We have to make a decision about how to draw conclusions. How deliciously hermeneutic!

I think the way out is suggested by Tukey in Appendix 2:

A scientist is helped little to know that another, given different evidence and facing a different specific situation, decided (even decided wisely) to act as if so-and-so were the true state of nature. The communication (for information, not as directives) of decisions is often inappropriate, and usually inefficient. A scientist is helped much to know that another reached a certain conclusion, that he felt that the correctness of so-and-so was established with high confidence.

I would suggest a modification of this principle: a conclusion is a hypothesis that an overwhelming majority of the scientific community would choose to accept on the basis of the evidence available. This is precisely what Nathan Danneman and I argue for in our article:

we argue that it is more helpful to assess a result’s substantive robustness, the degree to which a community with heterogeneous standards for interpreting evidence would agree that the result is substantively significant, rather than whether it meets any individual standard. This focuses attention away from the contentious choice of utility function and onto the breadth of evaluation standards that can be satised by a particular piece of evidence. The idea is to enable a researcher to objectively demonstrate whether his/her results should be regarded as substantively significant by a scientific community, even if there is significant disagreement in that community over what a substantively significant result looks like.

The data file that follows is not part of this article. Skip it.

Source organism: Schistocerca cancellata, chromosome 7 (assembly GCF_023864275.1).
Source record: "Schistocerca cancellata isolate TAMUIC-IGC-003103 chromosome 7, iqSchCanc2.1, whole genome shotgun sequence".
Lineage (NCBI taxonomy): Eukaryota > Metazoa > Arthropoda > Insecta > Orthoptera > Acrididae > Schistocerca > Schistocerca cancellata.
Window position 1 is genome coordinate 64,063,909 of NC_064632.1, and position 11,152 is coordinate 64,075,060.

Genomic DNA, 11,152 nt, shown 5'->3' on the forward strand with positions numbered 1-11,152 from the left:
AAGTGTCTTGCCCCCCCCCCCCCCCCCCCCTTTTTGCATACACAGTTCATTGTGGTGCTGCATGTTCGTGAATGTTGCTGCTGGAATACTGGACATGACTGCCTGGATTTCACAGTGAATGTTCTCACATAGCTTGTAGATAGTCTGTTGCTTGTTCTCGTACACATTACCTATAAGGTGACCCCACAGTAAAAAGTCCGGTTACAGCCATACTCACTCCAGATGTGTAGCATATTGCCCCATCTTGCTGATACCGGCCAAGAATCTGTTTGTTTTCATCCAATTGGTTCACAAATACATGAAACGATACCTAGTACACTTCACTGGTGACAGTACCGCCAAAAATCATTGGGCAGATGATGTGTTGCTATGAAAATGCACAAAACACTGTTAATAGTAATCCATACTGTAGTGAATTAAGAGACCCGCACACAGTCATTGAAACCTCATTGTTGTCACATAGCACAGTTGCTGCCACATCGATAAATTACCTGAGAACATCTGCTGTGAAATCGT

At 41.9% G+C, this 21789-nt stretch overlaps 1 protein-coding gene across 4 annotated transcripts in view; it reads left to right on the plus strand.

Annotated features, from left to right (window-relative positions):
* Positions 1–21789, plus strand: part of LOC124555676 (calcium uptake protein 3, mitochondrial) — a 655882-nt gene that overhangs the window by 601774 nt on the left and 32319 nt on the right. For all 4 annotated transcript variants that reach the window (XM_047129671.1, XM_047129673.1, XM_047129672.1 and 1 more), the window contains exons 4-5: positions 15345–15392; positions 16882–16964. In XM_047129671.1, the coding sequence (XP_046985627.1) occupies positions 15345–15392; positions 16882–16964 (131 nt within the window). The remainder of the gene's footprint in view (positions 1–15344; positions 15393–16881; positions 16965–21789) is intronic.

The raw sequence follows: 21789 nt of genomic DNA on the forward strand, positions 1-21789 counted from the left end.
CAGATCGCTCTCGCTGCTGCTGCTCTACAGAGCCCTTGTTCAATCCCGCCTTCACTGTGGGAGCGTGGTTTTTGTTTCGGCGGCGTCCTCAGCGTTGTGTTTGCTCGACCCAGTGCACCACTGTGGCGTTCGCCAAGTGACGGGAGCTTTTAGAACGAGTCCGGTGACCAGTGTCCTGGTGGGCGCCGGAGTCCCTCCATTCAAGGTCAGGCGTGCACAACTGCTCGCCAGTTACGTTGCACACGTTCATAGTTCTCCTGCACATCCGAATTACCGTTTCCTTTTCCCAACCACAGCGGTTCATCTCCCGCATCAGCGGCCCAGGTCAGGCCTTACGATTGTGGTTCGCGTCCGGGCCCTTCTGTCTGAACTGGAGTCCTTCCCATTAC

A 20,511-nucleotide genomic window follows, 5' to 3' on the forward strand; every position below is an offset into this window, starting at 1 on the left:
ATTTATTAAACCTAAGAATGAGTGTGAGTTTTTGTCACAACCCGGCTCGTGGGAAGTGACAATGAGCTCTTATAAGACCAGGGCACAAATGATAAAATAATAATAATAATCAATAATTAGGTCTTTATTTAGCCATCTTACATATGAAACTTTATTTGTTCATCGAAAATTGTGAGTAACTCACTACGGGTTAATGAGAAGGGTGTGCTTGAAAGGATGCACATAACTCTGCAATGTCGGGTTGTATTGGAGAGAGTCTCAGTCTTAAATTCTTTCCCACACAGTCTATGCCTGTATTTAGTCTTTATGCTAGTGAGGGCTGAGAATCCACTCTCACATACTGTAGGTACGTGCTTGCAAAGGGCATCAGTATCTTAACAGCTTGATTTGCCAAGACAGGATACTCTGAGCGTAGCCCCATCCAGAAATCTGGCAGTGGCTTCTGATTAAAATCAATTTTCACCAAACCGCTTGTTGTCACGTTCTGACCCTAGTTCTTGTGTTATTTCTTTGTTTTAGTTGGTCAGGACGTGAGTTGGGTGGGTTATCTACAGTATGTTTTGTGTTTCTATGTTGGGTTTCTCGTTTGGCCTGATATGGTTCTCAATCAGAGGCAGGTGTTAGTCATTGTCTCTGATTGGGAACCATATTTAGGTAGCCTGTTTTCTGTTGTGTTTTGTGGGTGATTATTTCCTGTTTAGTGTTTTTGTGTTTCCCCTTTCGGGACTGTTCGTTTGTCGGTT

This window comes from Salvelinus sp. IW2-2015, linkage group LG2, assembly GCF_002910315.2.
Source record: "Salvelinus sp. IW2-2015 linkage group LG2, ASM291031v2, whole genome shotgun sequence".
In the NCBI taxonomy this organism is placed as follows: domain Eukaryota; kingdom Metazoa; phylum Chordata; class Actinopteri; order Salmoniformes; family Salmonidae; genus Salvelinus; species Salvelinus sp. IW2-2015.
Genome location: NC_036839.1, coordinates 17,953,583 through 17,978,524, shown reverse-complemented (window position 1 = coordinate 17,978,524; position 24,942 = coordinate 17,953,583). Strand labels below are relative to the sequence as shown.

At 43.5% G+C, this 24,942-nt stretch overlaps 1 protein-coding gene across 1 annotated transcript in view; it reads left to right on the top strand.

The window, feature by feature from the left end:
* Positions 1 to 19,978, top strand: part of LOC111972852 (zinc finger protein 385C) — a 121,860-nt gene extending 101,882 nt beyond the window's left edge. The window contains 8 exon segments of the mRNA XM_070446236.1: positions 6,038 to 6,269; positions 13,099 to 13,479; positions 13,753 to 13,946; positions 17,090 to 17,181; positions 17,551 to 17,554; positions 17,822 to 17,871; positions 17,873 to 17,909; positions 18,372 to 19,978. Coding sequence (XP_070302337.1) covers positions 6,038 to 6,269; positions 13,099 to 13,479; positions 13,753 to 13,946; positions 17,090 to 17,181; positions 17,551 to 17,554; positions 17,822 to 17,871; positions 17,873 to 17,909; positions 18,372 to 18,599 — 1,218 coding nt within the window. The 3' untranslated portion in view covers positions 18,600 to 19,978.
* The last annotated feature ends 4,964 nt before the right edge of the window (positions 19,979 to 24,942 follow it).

This definition also makes it possible to begin constructing a quantifiable “conclusion theory” (in Tukey’s terms), as we can ask how different dimensions of preference and judgment factor into making some decision and then label the most unanimous decisions as “conclusions.” That is, in fact, how Nathan’s and my article proceeds.

Tukey might disagree, as certainty rather than unanimity characterizes his definition of a conclusion:

If nothing is to be concluded, only something decided, there is no need to control the probability of error. (Only the mathematical expectation of gain needs to be positive to make a small gamble profitable. There is no need for high confidence in winning individual bets. A coin which comes heads 60% of the time will win more money safely than one that comes heads 95% or 99% of the time.)

But I would argue back that scientific decisions (to accept some hypothesis, for example) do hinge on certainty. As Tukey himself points out, choosing to “believe in uncertainty” rather than to come to a firm conclusion is itself a conclusion, and has unique consequences. In the context of hypothesis testing, the level of uncertainty determines whether accepting the null hypothesis (of no meaningful relationship that needs to be investigated and theorized about) is better than accepting the alternative (of some substantively meaningful relationship that must be integrated into our body of knowledge).

Now, perhaps it would make more sense to allow for three possibilities: no relationship, a relationship, and we don’t know whether there’s a relationship. That reflects on some of Carlisle’s own (very good!) work, and I think I’d be favorably disposed to such a proposal. But my binary classification does make sense, fits well into our current schema of hypothesis testing, and I think integrates nicely into a “conclusion theory” that hinges on the consensus of the scientific community around some question.